Inside Danish Sport: Djokovic makes it 23 and history in Paris

At 36, the Serb is the first to win 23 Grand Slam titles. The victory in Paris showed all the Serbian’s qualities. Don’t bet against him extending the record in the upcoming Grand Slams. For Holger Rune, the tournament ended like last year: in the quarter-finals against Casper Ruud

If Carlos Alcaraz hadn’t got injured shortly into the third set of the semi-finals of the French Open … The Spanish powerhouse had just drawn level at 1-1 in sets against the 36-year-old Novak Djokovic in the keenly anticipated clash between the world’s two best players.

But a calf injury stopped the Spaniard and Djokovic won the next five sets; two against Alcaraz and all three in the final against Casper Ruud.

Djokovic’s will and endurance is unique. He has shown time and again over almost 20 years that if the opponent does not take the few chances a match contains, then there is always the same winner: Novak ‘Nole’ Djokovic.

He is not as elegant as Roger Federer – who ever will be? – and his playing style is not as flamboyant as Rafael Nadal’s. But with 23 titles from 34 Grand Slam finals, he has deservedly placed himself at the top of tennis history. Whether it will ever be surpassed, only time can tell. But the fact that he won them in an era in which Federer (20 titles) and Nadal (22) have also played only makes the achievement that much more monumental.

“The four biggest tournaments we have in our sport and every single player dreams of being on this stage and winning at least once in their career: I’ve been lucky to win 23 times,” Djokovic said.

“I’d like to send a message to every young person out there – tennis, sports, or anything else. I had the power to create my own destiny. I visualise everything in my life and feel it with every cell in my body. Forget about what happened in the past; if you want a better future, you create it,” he said.

Next up is Wimbledon where Djokovic will be a clear favourite to add to his Grand Slam total.

“I want to win Wimbledon again. I have won the last four Wimbledon titles; I feel good on grass,” he said.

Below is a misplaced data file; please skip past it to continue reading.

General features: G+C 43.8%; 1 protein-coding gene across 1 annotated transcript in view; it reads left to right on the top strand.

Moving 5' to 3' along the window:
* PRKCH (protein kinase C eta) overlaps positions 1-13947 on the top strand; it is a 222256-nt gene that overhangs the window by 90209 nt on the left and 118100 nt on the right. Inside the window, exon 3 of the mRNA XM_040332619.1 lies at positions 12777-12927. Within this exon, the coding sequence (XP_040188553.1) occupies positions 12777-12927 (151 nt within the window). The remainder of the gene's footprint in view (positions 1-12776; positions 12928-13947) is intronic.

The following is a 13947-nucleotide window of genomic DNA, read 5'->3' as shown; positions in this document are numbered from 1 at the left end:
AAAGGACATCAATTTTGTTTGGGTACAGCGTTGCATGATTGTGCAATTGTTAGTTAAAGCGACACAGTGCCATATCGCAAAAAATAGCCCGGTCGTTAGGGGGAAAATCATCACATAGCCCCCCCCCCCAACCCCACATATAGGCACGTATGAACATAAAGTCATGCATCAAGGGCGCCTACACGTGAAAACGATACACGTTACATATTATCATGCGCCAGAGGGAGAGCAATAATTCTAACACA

Rune seemed spent
Holger Rune got as far as his number 6 seeding indicated: the quarter-finals. In the previous round he seemed down and out but found strength at the very end and won a dramatic five-setter with 7-6 in the last set against Francisco Cerundolo.

The batteries seemed completely flat against Ruud in the quarter-finals, who won the first two sets without breaking a sweat. Rune then made a fight out of it to lose in four, but there is still some way to go if the 20-year-old is to look like a credible challenger to Djokovic and Alacaraz when the slams get tough.

Managing a schedule to prioritise peaking for the Grand Slams is a critical skill for every contender, and it will be interesting to see the tack the Dane takes in the future.

Heading into Roland-Garros, the passionate world number six had played 26 tournaments over the past 12 months – the most of any player in the top 10.

He has also played 20 matches on clay since the start of April. His successful title defence in Munich and final appearances in Monte-Carlo and Rome were impressive.

But it also meant he had played a substantial amount by the time he arrived in Paris. To beat the best, Rune must be more consistent. For the long haul his game fluctuates too much from match to match.

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